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Lumen Scholar raises awareness of child soldiering

The abduction and abuse of children for the use of child soldiering is an epidemic in parts of Africa, and when Elon University senior Katie Meyer first heard stories of forced conscription as a senior in high school, she took action. Meyer is the eighth student to be featured in a series of E-net profiles on the inaugural class of Lumen Scholars.

Katie Meyer and assistant professor Prudence Layne, Meyer's Lumen Prize mentor.

Soon after her arrival on campus, the political science major and Leadership Fellow from Carmel, Ind., founded a chapter of Invisible Children to educate fellow students about the human rights violations taking place in Uganda.

Meyer parlayed her knowledge two years later into the Lumen Prize, where she continued her research into children’s human rights violations while advocating and raising awareness of war and child soldiering in various areas of the African continent.

That work culminated in a short documentary film, “Becoming a Foot Soldier for Children's Human Rights in Africa,” which she screened on campus this month.

“I’m hoping to share things people need to know,” Meyer said. “I want to show my community how we might approach African agencies to help. The idea should be to work together.”

Meyer, under the guidance of Lumen mentor and assistant professor Prudence Layne, used the prize to investigate human rights violations not just in Uganda, but also the Democratic Republic of the Congo, Zimbabwe, Sierra Leone, Mozambique, Liberia and Angola, among other places. She studied what she describes as the role of Western indifference and corporate profit motivations as contributing factors to war.

When I talk about issues, I get frustrated because some people seem to only care about Darfur because it’s trendy,” she said. “If you’re going to advocate for something, then be educated. I have a lot more respect for people and it legitimizes them when they know what they are talking about.”

The Lumen Prize, awarded for the first time in 2008, provides selected students with a $15,000 scholarship to support and celebrate their academic and creative achievements.

Lumen Scholars work closely with faculty mentors to pursue and complete their projects. Efforts include course work, study abroad, research both on campus and abroad as well as during the regular academic year and summers, internships locally and abroad, program development, and creative productions and performances.

The name for the Lumen Prize comes from Elon’s historic motto, “Numen Lumen,” Latin words for “spiritual light” and “intellectual light.”

As coordinator of the African/African-American Studies program, Layne encouraged Meyer during her freshman year to enroll in a course on African-American culture and history. Meyer wasn’t enthused with the idea because she wanted to focus her studies on Africa, Layne recalls, though Meyer soon agreed and has thrived in the program.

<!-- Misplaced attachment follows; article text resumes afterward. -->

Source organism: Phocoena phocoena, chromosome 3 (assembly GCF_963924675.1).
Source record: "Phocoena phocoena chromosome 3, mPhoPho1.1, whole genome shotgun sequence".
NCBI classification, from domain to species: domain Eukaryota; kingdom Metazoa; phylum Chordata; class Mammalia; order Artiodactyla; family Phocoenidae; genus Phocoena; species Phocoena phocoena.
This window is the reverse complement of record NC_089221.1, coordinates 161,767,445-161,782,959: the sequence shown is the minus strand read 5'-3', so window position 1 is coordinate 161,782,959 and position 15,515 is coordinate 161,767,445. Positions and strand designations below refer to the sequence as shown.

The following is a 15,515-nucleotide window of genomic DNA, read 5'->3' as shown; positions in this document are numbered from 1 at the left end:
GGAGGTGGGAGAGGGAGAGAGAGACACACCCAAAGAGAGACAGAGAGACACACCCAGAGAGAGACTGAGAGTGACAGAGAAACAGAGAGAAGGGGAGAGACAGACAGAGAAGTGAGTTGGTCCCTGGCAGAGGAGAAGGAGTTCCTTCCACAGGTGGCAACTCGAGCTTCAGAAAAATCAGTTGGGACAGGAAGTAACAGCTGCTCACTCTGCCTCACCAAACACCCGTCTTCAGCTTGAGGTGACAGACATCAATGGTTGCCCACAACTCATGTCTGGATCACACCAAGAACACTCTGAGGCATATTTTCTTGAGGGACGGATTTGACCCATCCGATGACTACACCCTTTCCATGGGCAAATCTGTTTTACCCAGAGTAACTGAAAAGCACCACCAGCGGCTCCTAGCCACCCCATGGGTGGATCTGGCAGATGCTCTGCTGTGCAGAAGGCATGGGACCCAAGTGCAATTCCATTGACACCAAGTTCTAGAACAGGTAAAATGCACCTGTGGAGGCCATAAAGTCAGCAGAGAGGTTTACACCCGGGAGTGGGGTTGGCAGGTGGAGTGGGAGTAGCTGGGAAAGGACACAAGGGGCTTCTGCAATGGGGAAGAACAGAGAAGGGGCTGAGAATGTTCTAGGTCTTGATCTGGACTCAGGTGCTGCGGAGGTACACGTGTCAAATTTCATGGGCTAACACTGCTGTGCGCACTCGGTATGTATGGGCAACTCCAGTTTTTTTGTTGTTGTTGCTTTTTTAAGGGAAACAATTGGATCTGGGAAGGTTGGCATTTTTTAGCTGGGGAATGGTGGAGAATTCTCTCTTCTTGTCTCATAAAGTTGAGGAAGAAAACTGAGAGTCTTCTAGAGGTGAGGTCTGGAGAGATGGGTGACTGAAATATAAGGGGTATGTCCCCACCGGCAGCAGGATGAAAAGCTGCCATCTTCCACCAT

“What stands out at the end of this process is her awareness of the way in which people, issues and the world are connected,” Layne said. “I think what’s really great about Katie is that she realizes her research hasn’t ended and isn’t static. She has a base of knowledge that will continue to develop and shape her thinking. I’m more proud of her journey and how she has developed as a person than I am with the tremendous amount of work and knowledge that she has amassed, although I don’t want to discount that.”

Meyer spent time interviewing administrators and workers at several international agencies and NGOs, as well as African refugees at Avalon African Refugee Center in Greensboro, for her film. She said the documentary is not meant to make people feel badly but to inspire them and encourage them to contribute to humanitarian efforts.

She also authored a 75-page independent research paper addressing factors affecting child welfare, focusing on illiteracy, child soldering and mortality in African conflict zones, notably in Algeria, Chad and Uganda.

Meyer said she hopes people are impacted and encouraged to act out of humanitarian and moral desires to make an impact. “I hope people want things to get better,” Meyer said. “Africa has some of the richest cultures and traditions. We can learn a lot from their values. They have a better outlook on the way people should be treated than we do.”

After graduation, Meyer said she may enter the Peace Corps and would ideally like to be stationed in a French-speaking nation to continue advocacy for children’s human rights.

For more information about the Lumen Prize and other undergraduate research opportunities at Elon University, click on the link to the right of this page under E-Cast.

- Written by Sarah Costello ‘11



Eric Townsend,
5/9/2010 8:54 AM